The University of Illinois at Chicago's Electronic Visualization Laboratory (EVL) has received a $3-million U.S. National Science Foundation grant to develop a video camera that can capture images in 360 degrees and three dimensions (3D).
EVL co-founder Daniel Sandin is working on the Sensor Environment Imaging (SENSEI) Instrument, which will capture the whole sphere of an object's environment, in stereo, with calibrated depth, while providing information on how far away other objects are and allowing estimates of their size and mass. Sandin says the video image exhibits true colors and brightness.
To create a composite view of multiple images, "you have to stitch together pictures that overlap and are taken at different angles," says EVL director Maxine Brown. She notes SENSEI is video, "which means not one picture, but 30 per second, in stereo, and from multiple cameras, not only set at different angles but sitting at different points."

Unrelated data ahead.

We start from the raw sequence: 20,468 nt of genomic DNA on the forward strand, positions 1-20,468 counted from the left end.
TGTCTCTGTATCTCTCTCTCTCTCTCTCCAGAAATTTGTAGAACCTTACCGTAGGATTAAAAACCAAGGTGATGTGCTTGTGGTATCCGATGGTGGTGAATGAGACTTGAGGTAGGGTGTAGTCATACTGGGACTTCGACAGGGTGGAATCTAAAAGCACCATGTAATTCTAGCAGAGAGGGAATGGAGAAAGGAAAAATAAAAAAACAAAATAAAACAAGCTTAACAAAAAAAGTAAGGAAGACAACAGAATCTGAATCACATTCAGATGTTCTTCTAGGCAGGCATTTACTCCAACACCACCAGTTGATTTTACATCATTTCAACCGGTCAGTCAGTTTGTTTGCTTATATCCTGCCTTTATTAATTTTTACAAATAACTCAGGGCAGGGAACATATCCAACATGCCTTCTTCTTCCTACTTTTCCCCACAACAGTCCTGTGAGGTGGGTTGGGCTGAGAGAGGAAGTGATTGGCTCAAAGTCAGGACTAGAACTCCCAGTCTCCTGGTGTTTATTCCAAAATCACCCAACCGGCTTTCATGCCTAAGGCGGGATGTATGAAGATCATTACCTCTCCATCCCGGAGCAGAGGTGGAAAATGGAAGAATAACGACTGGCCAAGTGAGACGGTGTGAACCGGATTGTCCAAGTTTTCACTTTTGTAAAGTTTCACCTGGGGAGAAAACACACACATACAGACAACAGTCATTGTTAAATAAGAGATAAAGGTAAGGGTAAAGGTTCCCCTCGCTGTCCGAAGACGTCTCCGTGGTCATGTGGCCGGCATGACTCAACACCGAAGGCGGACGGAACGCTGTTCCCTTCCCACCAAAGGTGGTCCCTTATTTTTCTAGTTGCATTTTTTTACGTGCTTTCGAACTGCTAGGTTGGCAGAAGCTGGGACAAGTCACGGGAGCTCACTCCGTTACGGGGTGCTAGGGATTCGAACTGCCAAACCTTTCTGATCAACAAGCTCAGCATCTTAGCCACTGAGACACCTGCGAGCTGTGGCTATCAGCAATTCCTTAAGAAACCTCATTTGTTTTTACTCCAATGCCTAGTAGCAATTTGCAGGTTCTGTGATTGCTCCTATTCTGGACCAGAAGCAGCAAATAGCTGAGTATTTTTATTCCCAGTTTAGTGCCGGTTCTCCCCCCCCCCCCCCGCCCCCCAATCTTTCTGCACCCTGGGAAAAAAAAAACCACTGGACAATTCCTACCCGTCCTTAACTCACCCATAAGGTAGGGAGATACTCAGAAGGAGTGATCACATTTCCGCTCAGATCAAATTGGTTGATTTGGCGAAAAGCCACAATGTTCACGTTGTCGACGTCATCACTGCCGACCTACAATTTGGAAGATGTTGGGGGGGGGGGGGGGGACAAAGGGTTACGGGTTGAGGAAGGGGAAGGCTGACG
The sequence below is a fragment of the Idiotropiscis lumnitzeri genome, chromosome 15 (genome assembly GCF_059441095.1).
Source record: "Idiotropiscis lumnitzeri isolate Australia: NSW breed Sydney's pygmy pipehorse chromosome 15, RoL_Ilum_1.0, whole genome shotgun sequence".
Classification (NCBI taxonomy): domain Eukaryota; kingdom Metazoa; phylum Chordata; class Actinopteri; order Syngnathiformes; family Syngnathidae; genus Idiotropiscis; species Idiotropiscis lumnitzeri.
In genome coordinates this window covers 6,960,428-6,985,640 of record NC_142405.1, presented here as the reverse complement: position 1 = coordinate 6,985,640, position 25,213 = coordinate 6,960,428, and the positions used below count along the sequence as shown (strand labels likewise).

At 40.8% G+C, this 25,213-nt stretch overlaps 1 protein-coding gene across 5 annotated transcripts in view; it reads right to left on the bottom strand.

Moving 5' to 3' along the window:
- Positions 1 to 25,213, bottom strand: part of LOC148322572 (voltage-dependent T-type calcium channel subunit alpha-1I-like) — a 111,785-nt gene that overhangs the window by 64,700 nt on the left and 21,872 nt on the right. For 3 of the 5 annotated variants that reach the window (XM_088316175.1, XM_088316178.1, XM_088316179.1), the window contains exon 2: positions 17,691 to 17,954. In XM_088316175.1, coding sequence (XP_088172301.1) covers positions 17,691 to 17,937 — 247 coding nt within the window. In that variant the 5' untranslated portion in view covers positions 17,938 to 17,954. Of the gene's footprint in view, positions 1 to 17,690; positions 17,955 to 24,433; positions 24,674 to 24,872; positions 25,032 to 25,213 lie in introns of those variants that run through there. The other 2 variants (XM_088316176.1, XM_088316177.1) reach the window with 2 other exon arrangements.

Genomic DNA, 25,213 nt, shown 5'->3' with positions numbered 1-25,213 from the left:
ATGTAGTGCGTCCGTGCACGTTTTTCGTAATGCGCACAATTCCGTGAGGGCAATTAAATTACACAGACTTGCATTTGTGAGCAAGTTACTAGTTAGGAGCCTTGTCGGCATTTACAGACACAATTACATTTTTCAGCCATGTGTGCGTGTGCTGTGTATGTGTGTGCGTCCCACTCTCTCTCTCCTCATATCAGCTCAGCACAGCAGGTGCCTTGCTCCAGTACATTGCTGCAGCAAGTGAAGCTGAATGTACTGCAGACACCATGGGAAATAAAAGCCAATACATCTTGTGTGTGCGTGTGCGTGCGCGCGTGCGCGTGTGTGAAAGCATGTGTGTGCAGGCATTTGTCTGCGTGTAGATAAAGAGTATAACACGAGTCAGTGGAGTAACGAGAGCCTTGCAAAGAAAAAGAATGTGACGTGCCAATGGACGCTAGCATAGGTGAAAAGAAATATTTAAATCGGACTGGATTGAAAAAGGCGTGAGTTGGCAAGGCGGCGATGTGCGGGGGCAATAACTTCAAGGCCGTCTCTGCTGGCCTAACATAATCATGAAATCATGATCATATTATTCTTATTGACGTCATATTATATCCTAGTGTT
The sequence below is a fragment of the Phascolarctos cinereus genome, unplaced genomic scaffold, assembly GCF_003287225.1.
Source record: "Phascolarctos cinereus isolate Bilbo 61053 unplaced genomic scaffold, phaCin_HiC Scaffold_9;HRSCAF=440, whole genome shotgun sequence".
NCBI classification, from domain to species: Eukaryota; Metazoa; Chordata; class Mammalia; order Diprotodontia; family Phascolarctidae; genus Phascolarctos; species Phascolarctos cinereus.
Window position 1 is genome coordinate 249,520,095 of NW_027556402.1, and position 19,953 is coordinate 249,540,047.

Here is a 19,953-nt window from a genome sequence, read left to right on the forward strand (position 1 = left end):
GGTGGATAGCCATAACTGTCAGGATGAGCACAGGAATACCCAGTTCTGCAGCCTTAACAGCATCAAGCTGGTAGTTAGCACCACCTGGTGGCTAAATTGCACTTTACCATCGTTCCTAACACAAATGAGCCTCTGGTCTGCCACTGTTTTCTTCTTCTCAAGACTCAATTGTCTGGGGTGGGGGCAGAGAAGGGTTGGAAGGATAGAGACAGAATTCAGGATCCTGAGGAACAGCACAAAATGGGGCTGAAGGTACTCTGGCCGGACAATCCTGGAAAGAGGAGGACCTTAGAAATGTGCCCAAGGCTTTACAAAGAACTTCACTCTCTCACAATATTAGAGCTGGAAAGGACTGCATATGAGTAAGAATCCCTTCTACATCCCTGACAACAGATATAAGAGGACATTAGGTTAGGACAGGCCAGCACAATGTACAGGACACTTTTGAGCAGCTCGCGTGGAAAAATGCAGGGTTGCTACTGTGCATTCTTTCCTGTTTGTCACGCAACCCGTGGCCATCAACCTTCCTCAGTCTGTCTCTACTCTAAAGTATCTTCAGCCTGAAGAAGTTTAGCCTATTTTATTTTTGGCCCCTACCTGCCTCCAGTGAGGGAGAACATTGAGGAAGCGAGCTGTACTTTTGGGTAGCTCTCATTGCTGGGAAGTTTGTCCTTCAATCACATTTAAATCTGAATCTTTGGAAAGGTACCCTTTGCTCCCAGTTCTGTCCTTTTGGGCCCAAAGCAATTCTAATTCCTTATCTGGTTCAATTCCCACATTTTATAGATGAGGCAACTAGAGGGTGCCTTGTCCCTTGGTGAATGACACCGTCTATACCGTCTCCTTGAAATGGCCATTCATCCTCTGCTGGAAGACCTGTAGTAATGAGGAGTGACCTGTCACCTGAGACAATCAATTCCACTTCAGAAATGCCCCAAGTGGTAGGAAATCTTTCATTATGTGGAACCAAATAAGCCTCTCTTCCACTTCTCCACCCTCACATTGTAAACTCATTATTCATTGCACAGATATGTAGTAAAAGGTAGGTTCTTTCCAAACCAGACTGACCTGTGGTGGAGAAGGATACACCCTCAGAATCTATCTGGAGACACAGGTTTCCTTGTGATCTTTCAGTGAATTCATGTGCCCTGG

A successful prototype will require the developers create a configurable, portable, sensor-based camera system capable of handling a large amount of data, displays for viewing the 3D stereoscopic images, and network systems that enable collaboration. SENSEI also will require hardware scaffolding for its sensor arrays, data acquisition, computing platforms, telemetry, communications, and software.
Potential users include oceanographers, computer scientists, astronomers, archaeologists, and public health experts.
From UIC News Center
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